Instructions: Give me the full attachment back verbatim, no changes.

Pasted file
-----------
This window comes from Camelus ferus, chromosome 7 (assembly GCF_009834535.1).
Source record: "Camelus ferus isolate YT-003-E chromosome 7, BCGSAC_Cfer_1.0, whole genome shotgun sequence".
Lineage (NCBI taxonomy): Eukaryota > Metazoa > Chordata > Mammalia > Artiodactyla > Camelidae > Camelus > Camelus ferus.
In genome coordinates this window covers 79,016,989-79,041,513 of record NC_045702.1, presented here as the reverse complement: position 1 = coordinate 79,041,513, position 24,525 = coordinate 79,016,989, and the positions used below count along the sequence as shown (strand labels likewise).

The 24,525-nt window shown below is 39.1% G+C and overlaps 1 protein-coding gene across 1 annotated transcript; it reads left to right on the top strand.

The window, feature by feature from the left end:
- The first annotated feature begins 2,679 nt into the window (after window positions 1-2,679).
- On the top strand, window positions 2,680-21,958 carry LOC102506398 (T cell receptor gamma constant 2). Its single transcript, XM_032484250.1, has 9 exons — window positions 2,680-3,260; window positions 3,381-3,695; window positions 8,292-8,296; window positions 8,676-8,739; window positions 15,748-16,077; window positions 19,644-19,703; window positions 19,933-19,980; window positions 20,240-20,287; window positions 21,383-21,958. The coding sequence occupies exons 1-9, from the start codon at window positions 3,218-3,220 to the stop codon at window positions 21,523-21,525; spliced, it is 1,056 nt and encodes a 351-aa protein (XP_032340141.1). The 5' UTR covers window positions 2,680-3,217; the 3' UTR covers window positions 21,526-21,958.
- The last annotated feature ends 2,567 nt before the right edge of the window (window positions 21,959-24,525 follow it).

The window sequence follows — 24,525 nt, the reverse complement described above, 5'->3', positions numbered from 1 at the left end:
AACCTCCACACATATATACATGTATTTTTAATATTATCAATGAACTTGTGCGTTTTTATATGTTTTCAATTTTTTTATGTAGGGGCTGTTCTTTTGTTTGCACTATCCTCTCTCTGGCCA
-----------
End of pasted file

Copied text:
This window comes from Camelus ferus, chromosome 7 (assembly GCF_009834535.1).
Source record: "Camelus ferus isolate YT-003-E chromosome 7, BCGSAC_Cfer_1.0, whole genome shotgun sequence".
Lineage (NCBI taxonomy): Eukaryota > Metazoa > Chordata > Mammalia > Artiodactyla > Camelidae > Camelus > Camelus ferus.
In genome coordinates this window covers 79,016,989-79,041,513 of record NC_045702.1, presented here as the reverse complement: position 1 = coordinate 79,041,513, position 24,525 = coordinate 79,016,989, and the positions used below count along the sequence as shown (strand labels likewise).

The 24,525-nt window shown below is 39.1% G+C and overlaps 1 protein-coding gene across 1 annotated transcript; it reads left to right on the top strand.

The window, feature by feature from the left end:
- The first annotated feature begins 2,679 nt into the window (after window positions 1-2,679).
- On the top strand, window positions 2,680-21,958 carry LOC102506398 (T cell receptor gamma constant 2). Its single transcript, XM_032484250.1, has 9 exons — window positions 2,680-3,260; window positions 3,381-3,695; window positions 8,292-8,296; window positions 8,676-8,739; window positions 15,748-16,077; window positions 19,644-19,703; window positions 19,933-19,980; window positions 20,240-20,287; window positions 21,383-21,958. The coding sequence occupies exons 1-9, from the start codon at window positions 3,218-3,220 to the stop codon at window positions 21,523-21,525; spliced, it is 1,056 nt and encodes a 351-aa protein (XP_032340141.1). The 5' UTR covers window positions 2,680-3,217; the 3' UTR covers window positions 21,526-21,958.
- The last annotated feature ends 2,567 nt before the right edge of the window (window positions 21,959-24,525 follow it).

The window sequence follows — 24,525 nt, the reverse complement described above, 5'->3', positions numbered from 1 at the left end:
AACCTCCACACATATATACATGTATTTTTAATATTATCAATGAACTTGTGCGTTTTTATATGTTTTCAATTTTTTTATGTAGGGGCTGTTCTTTTGTTTGCACTATCCTCTCTCTGGCCA